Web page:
Thursday, 14 January 2010

Languedoc Roussillon – Pears

The Languedoc is one of the main pear producing regions in France and the 19th century pear Angélique de Languedoc takes its name from the area. Pears were grown in France during Charlemagne's time and remained a royal favourite. Eleanor of Provence, wife of Henry III, developed extensive orchards and the Court Gardener planted 6 Caillou pear trees in her gardens in 1262. The court accounts of Henry III record pears shipped from Rochelle and presented to the King by the Sheriffs of London. Eleanor of Castille, wife of Edward I, was a keen gardener and had several varieties planted. The French names of pears grown in English medieval gardens suggests that their reputation, at the least, was French; a favoured variety in the accounts was named for Saint Rule.

A pear craze started in France in the 17th century, similar to that of the Victorian one for tulips here in the UK. France that did more than most to develop the pear and the Sun King, Louis XIV (1638-1715) appointed La Quintinie, a passionate gardener, as “Intendant général des jardins fruitiers et potagers de toutes les maisons royales.” Under La Quintinie's direction over 50 different varieties of pear were grown for the tables of Versailles. He wrote prolifically about pears and listed more than 200 varieties, recommending above all, the winter “Bon Chrétien d'Hyve” (the Winter Good Christian). According to La Quintinie Bon Chrétien was the fabled pear that the Romans called Crustumium or Volemum mentioned by Pliny the Elder 1500 years earlier.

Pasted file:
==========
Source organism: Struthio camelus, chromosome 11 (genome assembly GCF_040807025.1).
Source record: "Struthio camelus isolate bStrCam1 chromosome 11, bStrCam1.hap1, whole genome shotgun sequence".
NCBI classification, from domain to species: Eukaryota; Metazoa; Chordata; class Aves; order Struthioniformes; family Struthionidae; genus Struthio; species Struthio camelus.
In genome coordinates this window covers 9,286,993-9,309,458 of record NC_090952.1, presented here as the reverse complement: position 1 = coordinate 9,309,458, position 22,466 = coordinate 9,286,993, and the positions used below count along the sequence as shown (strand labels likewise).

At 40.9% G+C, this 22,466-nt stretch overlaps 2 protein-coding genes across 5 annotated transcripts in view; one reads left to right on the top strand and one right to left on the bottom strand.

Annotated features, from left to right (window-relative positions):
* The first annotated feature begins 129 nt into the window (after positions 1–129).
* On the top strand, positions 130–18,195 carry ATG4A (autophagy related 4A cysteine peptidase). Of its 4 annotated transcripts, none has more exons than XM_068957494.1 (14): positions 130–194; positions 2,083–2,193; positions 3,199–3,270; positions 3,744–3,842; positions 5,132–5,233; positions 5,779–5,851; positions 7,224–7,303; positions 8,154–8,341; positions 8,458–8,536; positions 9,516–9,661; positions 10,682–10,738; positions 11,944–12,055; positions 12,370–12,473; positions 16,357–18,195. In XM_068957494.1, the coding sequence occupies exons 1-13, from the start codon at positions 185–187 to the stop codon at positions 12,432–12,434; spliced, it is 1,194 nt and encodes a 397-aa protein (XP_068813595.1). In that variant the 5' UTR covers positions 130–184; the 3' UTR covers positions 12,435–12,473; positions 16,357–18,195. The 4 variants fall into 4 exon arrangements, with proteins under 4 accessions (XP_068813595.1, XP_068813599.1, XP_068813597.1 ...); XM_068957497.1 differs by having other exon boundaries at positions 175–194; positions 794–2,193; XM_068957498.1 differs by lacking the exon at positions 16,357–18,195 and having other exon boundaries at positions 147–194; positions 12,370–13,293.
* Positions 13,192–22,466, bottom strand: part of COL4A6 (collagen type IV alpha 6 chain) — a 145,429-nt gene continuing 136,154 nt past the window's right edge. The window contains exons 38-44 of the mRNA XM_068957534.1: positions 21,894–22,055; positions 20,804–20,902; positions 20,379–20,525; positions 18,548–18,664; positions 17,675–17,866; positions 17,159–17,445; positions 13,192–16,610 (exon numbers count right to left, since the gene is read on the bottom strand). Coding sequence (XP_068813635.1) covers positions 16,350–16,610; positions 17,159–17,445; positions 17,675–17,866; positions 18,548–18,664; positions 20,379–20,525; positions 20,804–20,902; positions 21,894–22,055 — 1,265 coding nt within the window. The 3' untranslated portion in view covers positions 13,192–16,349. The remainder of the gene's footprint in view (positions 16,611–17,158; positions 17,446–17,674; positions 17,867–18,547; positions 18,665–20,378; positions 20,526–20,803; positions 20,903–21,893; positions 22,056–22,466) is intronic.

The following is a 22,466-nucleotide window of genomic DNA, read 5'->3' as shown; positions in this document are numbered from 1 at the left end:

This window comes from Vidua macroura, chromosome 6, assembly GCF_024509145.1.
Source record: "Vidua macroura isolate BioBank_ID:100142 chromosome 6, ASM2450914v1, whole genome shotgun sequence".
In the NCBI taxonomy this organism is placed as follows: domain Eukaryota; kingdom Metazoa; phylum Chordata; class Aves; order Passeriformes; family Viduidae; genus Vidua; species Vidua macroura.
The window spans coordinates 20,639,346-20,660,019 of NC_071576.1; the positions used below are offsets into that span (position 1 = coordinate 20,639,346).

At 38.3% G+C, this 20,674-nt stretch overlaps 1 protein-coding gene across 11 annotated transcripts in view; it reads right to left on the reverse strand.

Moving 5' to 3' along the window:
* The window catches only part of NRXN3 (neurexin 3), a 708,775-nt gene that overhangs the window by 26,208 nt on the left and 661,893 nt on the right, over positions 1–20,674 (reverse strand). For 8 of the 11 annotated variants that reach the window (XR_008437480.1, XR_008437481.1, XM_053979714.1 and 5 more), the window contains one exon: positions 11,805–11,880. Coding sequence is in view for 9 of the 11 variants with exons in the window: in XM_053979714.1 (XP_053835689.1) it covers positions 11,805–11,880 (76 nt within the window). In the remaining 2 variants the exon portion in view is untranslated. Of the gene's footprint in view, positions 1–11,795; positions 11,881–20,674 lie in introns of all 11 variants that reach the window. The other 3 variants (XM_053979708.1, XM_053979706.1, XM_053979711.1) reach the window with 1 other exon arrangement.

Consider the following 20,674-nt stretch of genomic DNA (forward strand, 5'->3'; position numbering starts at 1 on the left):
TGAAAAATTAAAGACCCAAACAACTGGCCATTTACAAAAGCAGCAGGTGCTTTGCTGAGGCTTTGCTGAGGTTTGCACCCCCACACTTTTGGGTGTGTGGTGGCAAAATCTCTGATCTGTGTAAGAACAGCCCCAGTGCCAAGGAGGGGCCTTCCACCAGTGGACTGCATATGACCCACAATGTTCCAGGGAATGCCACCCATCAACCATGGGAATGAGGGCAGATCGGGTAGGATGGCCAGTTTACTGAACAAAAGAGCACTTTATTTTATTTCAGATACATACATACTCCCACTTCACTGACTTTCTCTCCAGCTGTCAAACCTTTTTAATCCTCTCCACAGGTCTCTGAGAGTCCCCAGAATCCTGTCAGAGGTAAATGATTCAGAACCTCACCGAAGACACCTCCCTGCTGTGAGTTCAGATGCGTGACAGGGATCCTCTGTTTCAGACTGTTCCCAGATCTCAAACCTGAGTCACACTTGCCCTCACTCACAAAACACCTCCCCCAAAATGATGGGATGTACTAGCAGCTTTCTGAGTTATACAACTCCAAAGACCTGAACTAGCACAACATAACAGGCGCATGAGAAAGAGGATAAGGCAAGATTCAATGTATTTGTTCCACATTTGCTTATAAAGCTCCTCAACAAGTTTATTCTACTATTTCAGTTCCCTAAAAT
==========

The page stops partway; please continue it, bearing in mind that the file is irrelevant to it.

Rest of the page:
La Quintinie grew pears that weighed as much as 2lb in weight and these were probably the Belle Angevine. In England these large pears were called Pound Pears and were baked whole, wrapped in pastry crusts. They had to be baked as they were tough and coarse if eaten raw. They kept well which meant that they could be used throughout the sparse winter months.

The King's Kitchen Garden (Le Potager du Roi) still exists and is reintroducing many of La Quintinie's plants and trees which is a valuable source for heirloom varieties.

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